The NFL Concussion Crisis & The Doctor-Patient Relationship

If you are reading this then you are already well aware of the current concussion crisis in the NFL. No matter where on the spectrum your opinions lie regarding this topic, there is one question that still remains: How did we get here? Surely if something has gone wrong then there must be someone to blame for it. Was it the league’s fault? The coaches? The players? The doctors? Maybe it is the injury itself that’s to blame? Perhaps it was just the perfect storm of a number of factors that put us in this situation? To truly get to the bottom of this, it is important to have a better understanding of the doctor-patient relationship. Not just in general, but specifically as it applies to concussed athletes in the NFL. Ultimately we may not find blame here, but we should at least shed some light on the realities of the situation.

As a sports medicine physician, I have taken care of thousands of concussed athletes at all levels. Eight year old hockey players, high school soccer players, collegiate football players, professional moto-cross racers and skaters, you name it. For all of them, the doctor-patient dynamic is similar. However, for the NFL players, that dynamic is entirely different. Let’s begin by looking at the usual non-NFL doctor-patient relationship.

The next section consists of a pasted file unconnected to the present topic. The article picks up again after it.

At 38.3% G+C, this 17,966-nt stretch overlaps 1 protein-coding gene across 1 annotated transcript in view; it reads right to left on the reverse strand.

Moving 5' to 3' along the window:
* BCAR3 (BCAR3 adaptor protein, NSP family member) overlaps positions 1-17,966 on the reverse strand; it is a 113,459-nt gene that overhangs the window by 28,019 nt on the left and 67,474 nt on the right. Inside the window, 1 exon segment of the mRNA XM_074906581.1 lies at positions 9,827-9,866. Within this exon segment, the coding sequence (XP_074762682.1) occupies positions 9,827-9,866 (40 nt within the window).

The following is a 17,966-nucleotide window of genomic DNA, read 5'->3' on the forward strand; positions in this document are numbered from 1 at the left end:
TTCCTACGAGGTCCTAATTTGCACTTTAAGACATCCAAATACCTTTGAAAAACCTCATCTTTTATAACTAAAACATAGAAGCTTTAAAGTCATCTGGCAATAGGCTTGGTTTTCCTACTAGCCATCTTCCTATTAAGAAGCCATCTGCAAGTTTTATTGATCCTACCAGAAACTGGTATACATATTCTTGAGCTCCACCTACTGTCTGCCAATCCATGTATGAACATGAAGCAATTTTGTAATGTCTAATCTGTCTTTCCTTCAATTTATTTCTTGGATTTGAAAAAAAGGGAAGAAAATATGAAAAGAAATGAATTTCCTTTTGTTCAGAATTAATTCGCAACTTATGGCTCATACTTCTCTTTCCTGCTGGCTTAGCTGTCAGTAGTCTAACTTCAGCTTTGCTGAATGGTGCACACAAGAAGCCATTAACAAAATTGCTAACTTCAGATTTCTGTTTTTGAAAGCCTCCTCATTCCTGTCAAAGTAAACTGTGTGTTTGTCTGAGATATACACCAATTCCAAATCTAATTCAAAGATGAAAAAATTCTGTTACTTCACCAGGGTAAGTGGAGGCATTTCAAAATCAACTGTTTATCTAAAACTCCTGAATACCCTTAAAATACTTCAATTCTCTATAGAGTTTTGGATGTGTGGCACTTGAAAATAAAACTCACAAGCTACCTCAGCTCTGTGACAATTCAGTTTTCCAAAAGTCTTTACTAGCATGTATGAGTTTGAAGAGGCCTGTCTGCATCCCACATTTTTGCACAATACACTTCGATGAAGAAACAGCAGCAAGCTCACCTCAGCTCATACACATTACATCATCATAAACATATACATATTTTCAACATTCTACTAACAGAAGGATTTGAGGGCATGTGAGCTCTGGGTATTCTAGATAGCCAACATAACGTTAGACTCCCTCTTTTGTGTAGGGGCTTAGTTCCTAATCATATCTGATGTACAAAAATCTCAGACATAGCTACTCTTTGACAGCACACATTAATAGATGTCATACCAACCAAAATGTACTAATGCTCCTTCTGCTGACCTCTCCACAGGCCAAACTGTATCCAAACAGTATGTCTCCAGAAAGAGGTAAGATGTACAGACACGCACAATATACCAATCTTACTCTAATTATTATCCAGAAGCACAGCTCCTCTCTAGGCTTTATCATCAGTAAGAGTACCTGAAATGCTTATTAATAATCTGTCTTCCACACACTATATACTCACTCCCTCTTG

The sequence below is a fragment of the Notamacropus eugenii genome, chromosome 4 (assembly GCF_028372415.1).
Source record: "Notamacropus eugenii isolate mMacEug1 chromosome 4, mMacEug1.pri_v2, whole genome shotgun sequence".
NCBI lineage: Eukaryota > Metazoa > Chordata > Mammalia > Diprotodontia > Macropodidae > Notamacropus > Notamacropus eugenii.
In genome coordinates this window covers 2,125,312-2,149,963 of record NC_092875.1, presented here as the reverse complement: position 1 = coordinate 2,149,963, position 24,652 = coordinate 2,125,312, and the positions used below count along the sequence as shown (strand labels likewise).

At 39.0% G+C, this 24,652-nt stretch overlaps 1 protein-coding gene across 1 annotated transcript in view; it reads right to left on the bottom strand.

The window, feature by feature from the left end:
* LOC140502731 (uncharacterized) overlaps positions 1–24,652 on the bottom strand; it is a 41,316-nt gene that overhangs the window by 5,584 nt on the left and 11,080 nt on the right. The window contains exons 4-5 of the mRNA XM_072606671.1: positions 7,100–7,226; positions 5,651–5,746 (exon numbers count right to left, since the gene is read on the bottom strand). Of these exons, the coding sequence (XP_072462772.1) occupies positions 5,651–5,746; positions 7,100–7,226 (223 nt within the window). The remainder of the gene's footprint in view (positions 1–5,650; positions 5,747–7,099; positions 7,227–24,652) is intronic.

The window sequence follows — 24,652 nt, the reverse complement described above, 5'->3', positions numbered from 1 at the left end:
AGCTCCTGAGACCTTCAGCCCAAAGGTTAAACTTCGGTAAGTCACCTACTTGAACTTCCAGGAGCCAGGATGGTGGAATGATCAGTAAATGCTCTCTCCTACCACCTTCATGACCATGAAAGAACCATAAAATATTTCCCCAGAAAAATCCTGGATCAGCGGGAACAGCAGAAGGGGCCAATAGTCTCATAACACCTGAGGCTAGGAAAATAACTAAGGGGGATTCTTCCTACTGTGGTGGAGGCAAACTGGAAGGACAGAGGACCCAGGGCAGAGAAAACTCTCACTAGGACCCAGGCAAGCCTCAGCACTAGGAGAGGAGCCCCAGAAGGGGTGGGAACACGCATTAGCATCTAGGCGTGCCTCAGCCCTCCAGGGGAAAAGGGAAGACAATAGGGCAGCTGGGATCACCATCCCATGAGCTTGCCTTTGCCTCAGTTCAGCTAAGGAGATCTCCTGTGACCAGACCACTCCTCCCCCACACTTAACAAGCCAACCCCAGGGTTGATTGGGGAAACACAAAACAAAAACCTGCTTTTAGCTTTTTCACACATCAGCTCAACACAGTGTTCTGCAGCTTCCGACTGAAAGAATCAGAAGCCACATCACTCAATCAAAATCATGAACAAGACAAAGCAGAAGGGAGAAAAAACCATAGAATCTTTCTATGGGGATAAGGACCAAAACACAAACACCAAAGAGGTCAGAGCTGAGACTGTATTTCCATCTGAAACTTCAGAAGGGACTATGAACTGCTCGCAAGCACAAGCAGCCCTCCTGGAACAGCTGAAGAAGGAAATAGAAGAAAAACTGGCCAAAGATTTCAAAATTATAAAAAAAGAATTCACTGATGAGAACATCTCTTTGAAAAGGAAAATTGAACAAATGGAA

If I evaluate a concussed athlete either on the sideline of a college stadium or during clinic in my office, the roles are clearly defined. An injured athlete is being evaluated by an independent expert in the field of concussions. Either the athlete has sought me out in the office or the school has asked me to be there because I am good at what I do. I am not employed by the athlete or by the team. I answer to nobody and base my decisions on my training and my instinct. When I diagnose a player with a concussion I educate them and their family that they should not be participating in activities that put them at risk of further head injury until they have fully recovered from the concussion, however long that will be.